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HR is Providing Palliative Care to the Workforce

The other day, a senior HR person commented that me pointing out poor HR practices is not helpful, and instead, we all should appreciate what HR does.

Here is the thing: NOBODY wants more HR to get better than I do because I genuinely believe that if HR gets better, the workforce gets better!

Side note: If the workforce is giving you feedback about how they feel and you make it about you instead of asking questions about what makes them feel this way, is this the right role to be in? When people tell you how they feel, it is not about you.

In 2017, I came across Lucy Adam's (ex Head of HR BBC UK) book, which she started with, "HR is Dead". There is another high-profile HR professional who openly questions everything about HR and works hard to change things. These two highly competent and respected women will tell you to throw out everything you do and know about HR.

The other day, I listened to two podcasts where academics were debating. One started, "After decades of consciousness research, we got absolutely nowhere". A Harvard Professor of Psychology began her speech with, "Every mindfulness study is mindless." They then debated the topic with data, facts, and probabilities, agreed on what works and what doesn't, and concluded about their field of studies.

It seems that highly competent people can state what doesn't work because they understand that it is how you start addressing them. You cannot solve a problem you are scared to verbalise. They also understand it is not about them and how hard they have worked. They worked for three decades, got nowhere, and are not afraid to say it.

When I ask HR, "OK, tell me what you do", all I get is information about running daily operations. They tell you I do budgeting, forecasting, payroll, employee-related matters, decorating the office and providing food, organising parties, disciplining people, hiring & firing, managing the higher management, etc. There is nothing that addresses the dire problems workplaces are facing.

This is what I call:

HR is providing palliative care while the workforce is slowly dying.

If this is what we want from HR, I am happy with it. I am OK with them running the machine and making sure that the company and employees are provided with the basics. But then we don't need CHRO, VP and Director roles, as providing the basics is the job of an HR manager. I don't need Head of HR telling me "We are decorating the office" or "buying new chairs" when I walk in for a meeting about low engagement and high turnover. If these are the areas they manage we don't need to pay them hefty salaries so they can enjoy their benefits without doing the work that is required by their workforce.

Don't get me wrong, I know that they are asked to do millions of things with no resources, power or authority. I know that they are unqualified yet provided no education or training on what good HR looks like. I know that many of you are competent and know what needs to be done, but your hands are tied. I know all that, and I agree. But this raises a significant question: Is HR important to the organisation itself? It doesn't seem like it. Important and valued departments get most of the resources they need and the authority to make decisions.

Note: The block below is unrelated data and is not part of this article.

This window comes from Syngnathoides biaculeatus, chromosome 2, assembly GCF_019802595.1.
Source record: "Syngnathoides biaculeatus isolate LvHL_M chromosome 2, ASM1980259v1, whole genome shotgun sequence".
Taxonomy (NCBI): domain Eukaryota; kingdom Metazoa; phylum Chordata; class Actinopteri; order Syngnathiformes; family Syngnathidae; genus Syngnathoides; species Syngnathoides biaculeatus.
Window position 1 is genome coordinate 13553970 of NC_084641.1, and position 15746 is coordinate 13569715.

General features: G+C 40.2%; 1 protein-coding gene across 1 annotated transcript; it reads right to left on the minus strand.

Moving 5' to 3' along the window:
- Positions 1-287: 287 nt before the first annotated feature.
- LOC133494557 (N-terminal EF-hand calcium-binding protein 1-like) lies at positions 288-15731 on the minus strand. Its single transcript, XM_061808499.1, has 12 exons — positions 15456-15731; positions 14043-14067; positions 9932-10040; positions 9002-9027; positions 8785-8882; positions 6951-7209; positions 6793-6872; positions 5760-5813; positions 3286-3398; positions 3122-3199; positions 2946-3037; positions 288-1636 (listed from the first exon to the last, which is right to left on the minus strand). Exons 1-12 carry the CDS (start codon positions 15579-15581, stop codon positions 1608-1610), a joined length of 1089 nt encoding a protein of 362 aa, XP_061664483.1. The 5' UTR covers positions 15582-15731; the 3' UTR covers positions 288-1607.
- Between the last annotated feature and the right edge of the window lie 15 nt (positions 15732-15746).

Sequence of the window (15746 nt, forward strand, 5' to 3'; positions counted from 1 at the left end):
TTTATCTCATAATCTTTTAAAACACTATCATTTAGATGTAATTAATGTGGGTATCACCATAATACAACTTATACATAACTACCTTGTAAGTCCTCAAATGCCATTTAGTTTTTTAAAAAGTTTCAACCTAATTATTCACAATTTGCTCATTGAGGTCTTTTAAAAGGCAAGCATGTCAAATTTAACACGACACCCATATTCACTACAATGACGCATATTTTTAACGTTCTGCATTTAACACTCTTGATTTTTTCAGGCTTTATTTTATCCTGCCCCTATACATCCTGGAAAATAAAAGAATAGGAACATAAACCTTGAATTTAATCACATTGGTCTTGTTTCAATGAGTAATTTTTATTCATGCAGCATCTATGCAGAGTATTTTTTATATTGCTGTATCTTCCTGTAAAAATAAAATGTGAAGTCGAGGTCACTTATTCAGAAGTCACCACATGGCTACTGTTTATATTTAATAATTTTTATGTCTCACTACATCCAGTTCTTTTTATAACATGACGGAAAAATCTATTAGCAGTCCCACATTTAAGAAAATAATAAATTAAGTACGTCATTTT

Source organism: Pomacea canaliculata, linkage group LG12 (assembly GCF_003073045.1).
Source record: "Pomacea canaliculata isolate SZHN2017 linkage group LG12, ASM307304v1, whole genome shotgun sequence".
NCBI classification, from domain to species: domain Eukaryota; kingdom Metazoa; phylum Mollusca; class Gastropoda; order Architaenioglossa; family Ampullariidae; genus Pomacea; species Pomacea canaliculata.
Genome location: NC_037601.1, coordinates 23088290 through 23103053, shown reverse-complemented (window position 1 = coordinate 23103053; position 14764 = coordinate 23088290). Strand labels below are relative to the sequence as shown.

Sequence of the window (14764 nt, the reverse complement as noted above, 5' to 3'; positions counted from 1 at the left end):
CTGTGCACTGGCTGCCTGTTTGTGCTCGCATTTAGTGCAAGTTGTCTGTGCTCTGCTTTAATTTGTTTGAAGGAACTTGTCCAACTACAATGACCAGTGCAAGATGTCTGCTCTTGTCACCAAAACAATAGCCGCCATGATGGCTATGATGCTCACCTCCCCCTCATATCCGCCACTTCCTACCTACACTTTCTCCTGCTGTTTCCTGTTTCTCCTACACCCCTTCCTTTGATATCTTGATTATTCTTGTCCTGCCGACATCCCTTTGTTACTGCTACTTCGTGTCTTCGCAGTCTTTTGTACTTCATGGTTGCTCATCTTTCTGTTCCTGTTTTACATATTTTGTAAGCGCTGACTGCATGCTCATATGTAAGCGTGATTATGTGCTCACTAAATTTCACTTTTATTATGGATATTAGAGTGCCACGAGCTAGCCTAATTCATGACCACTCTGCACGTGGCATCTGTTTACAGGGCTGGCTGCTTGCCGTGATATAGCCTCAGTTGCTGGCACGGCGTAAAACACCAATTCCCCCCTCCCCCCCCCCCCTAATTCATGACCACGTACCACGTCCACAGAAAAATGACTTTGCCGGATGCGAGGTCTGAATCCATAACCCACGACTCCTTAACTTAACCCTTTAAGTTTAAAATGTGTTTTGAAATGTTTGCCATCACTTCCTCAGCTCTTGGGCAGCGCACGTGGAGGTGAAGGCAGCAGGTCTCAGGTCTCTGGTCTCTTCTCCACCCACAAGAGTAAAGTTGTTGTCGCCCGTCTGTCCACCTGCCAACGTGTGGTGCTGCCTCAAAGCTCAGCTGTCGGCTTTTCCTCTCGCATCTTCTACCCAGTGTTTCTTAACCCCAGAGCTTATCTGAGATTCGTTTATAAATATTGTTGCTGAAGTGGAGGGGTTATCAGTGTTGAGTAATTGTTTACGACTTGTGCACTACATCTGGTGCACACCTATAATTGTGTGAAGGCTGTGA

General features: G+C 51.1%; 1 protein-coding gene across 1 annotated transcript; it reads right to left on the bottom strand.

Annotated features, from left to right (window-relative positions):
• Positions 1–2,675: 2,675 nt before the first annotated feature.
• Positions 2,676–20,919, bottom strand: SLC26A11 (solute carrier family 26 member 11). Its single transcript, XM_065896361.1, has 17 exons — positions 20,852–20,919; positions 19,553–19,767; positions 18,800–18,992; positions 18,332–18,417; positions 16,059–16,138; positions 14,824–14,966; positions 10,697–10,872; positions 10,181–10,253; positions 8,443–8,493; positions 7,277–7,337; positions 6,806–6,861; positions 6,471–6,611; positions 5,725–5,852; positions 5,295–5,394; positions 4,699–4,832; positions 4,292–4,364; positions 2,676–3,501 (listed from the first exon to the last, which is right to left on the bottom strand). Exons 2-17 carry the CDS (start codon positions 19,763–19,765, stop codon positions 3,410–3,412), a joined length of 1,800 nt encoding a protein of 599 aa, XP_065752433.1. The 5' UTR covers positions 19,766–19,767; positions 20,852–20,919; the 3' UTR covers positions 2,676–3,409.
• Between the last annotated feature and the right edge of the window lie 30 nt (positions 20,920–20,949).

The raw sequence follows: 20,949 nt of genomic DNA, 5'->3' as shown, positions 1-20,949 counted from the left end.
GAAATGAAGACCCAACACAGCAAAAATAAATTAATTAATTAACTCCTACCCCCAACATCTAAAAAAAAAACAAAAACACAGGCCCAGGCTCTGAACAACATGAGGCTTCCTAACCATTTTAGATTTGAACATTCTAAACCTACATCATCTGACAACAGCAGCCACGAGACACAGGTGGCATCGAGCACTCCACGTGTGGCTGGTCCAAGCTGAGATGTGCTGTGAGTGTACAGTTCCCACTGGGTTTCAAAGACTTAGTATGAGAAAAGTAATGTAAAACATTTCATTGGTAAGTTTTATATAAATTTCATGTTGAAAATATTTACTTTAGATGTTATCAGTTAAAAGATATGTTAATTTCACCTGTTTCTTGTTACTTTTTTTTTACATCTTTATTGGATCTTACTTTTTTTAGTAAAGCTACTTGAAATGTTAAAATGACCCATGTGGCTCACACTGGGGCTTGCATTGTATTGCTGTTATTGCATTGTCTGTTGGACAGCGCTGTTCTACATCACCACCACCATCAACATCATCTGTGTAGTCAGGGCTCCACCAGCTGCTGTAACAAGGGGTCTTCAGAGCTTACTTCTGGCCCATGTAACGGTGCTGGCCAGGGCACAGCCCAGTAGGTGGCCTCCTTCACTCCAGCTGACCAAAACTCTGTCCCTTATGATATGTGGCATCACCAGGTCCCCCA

I always said HR must be the strongest department in any organisation because their competence, available resources, and authority determine the lives of employees. I have seen it first-hand. Having competent HR with authority = a happy workforce.

I am currently working with four senior HR people who wholeheartedly agree with me on the areas I point out about HR. They are not afraid to say it, which drives them to change things. They want better for their people and don't turn the conversation around and make it about them: "Oh, but you don't appreciate how hard we work."

We know, but could it be that you are working hard on things people don't want anymore? Could it be that instead of putting your effort towards organising the next employee of the month event, you should put it towards preparing a strategy that reduces your employees' work days or hours without a penny extra cost to the company but a significant benefit to employees which eventually benefit the organisation?

The workforce is going through the most significant change in the past hundred years, and we need HR more than ever. We are at a crossroads where employees' needs and wants have taken a 180-degree turn, and employers don't like it. Both sides are pushing hard: employers to keep the power and employees to have a life. This is the battle HR has to manage, not the daily forecast and another presentation.

The "speaking the business language" has changed from productivity and saving to employers wanting the workforce back in the office because of real estate investment. It went from engaged employees equals higher profit to let's create mass unemployment so we can keep the power and them obedient.

Do you HR even understand that this is what you are up against? The fight you have to manage has changed by the players, and you are still stuck on running your annual engagement surveys designed in 1958.

PS: I am not even going to talk about all the unethical and illegal stuff you guys are up to...... So, let's not be stuck at the appreciation until at least that is no longer the case.

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